We traveled to the site with Armel Morlet from the company Valmont® Irrigation. The pivot located in the middle is covered in rust: “The water in this part of the Landes has a high iron content, which gives the pivots a rusty colour, particularly when the sprinklers are located above the spans,” he explained.
We returned to the car and drove on to a second site, to a smaller-sized field. At this location, the field is irrigated by one large single Otech pivot with 13 spans. We could see a Valley GPS Ready control panel and an antenna on the pivot, which sends information about the pivot to the farm, by radio. We returned once again to the car and this time we drove on to a circular 98-hectare field irrigated by a single Valley PolySpan® pivot of 10 spans. This pivot has a tank, which itself is supplied by six or seven small pumps. The building located near the tank acts as a control room for managing all the pumps used to fill the tank/reserve, as well as the supply pump.
This type of installation with a tank can be used with all the large pivots on the farm. As far as the small pivots are concerned, they are directly supplied by the borehole pumps. The choice of the Landes region for growing maize, which requires a lot of water, does not pose any great risk; in fact, there is an abundance of water resources. Below the sandy soils of the Landes region there is a plio-quaternary aquifer, with a high iron content, which allows the farmers to have permanent access to a plentiful supply of water.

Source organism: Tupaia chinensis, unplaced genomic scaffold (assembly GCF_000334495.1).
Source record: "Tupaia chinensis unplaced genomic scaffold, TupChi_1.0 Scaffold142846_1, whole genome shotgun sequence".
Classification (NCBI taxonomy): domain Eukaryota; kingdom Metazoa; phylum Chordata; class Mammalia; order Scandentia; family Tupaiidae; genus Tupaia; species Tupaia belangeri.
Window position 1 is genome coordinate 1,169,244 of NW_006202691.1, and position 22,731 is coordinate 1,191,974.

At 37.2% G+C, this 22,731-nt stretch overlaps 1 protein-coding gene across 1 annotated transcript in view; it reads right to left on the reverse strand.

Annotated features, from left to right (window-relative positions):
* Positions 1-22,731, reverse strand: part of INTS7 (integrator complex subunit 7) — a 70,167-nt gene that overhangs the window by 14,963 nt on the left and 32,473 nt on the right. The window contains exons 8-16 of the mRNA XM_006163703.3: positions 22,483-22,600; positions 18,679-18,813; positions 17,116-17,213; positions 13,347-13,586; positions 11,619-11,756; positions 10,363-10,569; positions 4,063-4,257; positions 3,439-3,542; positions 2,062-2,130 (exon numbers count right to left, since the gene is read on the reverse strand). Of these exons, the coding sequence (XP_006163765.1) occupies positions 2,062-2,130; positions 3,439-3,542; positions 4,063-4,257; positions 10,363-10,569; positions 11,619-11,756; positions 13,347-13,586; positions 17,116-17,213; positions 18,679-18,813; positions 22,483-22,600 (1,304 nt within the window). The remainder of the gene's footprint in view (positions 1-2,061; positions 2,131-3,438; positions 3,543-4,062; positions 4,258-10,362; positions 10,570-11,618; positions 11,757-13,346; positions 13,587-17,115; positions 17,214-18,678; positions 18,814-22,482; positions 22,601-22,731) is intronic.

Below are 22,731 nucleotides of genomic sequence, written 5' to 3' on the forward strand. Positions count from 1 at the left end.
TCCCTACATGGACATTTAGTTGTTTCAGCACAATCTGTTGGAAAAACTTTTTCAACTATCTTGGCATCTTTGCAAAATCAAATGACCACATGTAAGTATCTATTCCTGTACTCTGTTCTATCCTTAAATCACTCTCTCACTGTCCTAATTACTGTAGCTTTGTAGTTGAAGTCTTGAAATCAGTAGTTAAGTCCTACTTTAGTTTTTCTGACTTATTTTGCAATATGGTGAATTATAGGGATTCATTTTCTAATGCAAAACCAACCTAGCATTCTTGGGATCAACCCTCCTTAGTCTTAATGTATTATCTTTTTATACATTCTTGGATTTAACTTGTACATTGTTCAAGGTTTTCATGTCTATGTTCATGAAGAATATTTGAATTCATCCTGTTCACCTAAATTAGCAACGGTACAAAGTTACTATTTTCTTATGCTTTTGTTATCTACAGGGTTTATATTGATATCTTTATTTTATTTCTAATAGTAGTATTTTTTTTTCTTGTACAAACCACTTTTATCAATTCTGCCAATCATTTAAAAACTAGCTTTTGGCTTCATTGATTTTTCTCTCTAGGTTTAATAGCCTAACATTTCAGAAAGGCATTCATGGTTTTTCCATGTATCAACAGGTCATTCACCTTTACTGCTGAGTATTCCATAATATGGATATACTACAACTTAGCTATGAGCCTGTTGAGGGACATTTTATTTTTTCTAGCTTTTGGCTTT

45 pivots Linked to the Farm by Radio
We then went to the farmhouse where we were met by the owner’s son, Romain Nérault, as well as his assistant, Eric Gilbert. Originally, this was divided into two farms, the Lucate and Courlouze properties, which explains its present size of 1,460 hectares.
|From left, Romain Nérault, Armel Morlet and Eric Gilbert|
|The pivot can be set in motion from a standard computer |
or a mobile computer system,
and it is possible take action remotely.
Furthermore, 10 or so hectares are irrigated with full cover (sprinkler) systems. This technique allows for the irrigation of the zones that the pivots cannot manage to reach; in fact, with the pivots irrigating in a circle, there are often blind spots, which are not irrigated. Finally, a small “L-shaped” field is irrigated with subsurface drip irrigation. “This is a kind of test”, explained Romain. “In fact, certain complex fields are difficult to irrigate with pivots or linear moves. The aim is also to reduce the amount of water applied per hectare and the consumption of KW/h per hectare.”
When we click on a pivot, the control box appears on the screen, giving the pressure, position in degrees and forward speed of the pivot. The pivot can be set in motion from a standard computer or from a mobile computer system and it is possible to take action remotely.
Read the last section of the article, How the Irrigation Season Unfolds.